When considering the best place to spend an apocalyptic nuclear winter, hedge your bets on the southern hemisphere.
That was the main takeaway from a study published this week that found that a handful of island nations, mostly south of the equator, have the highest potential for continued food production after a severe reduction disaster. of the sun.
The study, conducted by the University of Otago and Adapt Research in New Zealand, explored how multiple sunlight reduction scenarios like nuclear war, volcanic super eruptions, or asteroid impacts would affect global agriculture.
By analyzing patterns of crops under “nuclear winter” conditions, estimates of dietary caloric intake and a range of resilience factors, they assessed 38 island nations. New Zealand, Australia, Vanuatu and the Solomon Islands came out on top, along with Iceland on the other side of the world.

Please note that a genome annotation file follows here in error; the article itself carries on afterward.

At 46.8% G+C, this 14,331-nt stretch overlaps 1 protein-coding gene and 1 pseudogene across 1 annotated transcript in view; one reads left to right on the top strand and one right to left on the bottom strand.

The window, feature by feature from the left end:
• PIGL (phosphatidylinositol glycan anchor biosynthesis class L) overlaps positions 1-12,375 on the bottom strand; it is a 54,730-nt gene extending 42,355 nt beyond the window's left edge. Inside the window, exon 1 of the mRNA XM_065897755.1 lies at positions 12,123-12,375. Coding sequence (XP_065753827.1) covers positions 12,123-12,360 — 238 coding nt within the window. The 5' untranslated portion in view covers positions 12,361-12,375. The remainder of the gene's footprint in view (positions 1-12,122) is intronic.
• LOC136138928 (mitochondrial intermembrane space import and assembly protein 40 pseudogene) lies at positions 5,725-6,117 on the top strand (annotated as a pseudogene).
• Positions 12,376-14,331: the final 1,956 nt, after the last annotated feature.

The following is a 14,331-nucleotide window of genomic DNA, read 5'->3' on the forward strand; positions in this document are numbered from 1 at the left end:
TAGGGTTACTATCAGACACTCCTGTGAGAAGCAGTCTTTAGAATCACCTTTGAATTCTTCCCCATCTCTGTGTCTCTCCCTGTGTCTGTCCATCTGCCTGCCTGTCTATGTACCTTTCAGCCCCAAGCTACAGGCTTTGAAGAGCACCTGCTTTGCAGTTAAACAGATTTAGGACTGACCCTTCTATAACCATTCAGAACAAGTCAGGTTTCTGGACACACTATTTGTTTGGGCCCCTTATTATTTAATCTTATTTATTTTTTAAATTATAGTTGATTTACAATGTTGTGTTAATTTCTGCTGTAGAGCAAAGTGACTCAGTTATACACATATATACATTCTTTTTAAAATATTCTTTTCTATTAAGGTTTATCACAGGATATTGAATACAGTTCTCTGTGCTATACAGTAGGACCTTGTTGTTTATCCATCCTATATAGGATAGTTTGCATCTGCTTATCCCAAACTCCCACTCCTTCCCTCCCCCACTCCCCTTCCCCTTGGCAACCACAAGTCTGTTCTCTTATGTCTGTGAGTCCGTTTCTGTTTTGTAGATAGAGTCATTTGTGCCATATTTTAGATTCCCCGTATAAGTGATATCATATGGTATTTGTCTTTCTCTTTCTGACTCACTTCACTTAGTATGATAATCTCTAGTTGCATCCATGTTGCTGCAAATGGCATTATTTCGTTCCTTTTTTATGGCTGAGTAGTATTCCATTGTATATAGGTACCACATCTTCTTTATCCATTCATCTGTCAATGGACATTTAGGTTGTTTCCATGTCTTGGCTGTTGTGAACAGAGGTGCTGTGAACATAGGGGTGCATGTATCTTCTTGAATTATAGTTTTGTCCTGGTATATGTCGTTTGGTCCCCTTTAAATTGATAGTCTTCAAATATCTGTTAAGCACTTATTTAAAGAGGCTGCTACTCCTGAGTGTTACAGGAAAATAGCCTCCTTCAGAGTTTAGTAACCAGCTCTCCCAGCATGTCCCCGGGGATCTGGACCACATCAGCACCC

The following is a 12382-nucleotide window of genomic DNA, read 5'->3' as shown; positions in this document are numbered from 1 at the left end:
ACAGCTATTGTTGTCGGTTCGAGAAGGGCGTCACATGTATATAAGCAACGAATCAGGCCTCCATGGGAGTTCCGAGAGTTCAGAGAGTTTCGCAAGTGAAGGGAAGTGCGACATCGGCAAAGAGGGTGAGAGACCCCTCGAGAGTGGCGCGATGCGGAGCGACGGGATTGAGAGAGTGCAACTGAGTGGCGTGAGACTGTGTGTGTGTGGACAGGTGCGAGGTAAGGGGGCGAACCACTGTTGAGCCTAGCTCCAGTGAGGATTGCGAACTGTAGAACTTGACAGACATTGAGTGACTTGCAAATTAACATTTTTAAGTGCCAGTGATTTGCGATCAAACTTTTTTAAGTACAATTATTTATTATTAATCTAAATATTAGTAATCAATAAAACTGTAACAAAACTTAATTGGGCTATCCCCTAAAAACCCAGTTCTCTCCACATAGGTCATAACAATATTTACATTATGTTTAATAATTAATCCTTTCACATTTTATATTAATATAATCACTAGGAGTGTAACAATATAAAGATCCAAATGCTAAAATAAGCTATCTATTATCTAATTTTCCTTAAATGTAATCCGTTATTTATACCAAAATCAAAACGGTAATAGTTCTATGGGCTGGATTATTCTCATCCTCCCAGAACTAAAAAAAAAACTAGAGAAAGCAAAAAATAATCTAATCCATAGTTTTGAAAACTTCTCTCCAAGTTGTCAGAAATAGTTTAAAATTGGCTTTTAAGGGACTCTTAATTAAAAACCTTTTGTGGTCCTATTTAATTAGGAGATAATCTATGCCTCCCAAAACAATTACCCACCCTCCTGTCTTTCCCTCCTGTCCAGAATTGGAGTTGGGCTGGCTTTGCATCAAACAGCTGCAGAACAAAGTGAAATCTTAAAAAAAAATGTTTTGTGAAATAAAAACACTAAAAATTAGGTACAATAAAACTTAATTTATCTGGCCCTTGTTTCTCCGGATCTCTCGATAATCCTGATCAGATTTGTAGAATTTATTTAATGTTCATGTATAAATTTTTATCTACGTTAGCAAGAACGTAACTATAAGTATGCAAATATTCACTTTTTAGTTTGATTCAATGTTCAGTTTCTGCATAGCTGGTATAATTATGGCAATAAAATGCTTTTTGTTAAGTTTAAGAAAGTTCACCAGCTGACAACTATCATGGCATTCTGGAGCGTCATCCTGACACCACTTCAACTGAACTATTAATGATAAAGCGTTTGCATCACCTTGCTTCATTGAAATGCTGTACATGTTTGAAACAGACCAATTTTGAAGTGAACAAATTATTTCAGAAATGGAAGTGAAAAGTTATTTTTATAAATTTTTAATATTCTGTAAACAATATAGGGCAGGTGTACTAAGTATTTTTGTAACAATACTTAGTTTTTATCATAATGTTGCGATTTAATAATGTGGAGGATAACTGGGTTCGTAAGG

The scientists focused on New Zealand as a case study. They found that while the island nation would likely be able to feed people, its vulnerabilities lay in extreme reliance on imported goods, such as refined fuel, and a shortfall in the manufacture of essential components.
Professor Nick Wilson, from the University of Otago, said the findings remained consistent with a study conducted 40 years ago of the impact of nuclear war on New Zealand. The only difference was that the country had become more dependent on imported diesel and digital infrastructure.
Dr Matt Boyd, of Adapt Research, said the study highlighted the precarious situation of many countries in a post-apocalyptic world.
“New Zealand has the potential to preserve an industrial society through this kind of disaster, but it’s not ‘plug-and-play’,” he said in a statement. “A decent amount of strategic planning needs to take place and over a long period of time, but such planning would have benefits in dealing with a wide range of tail risks.”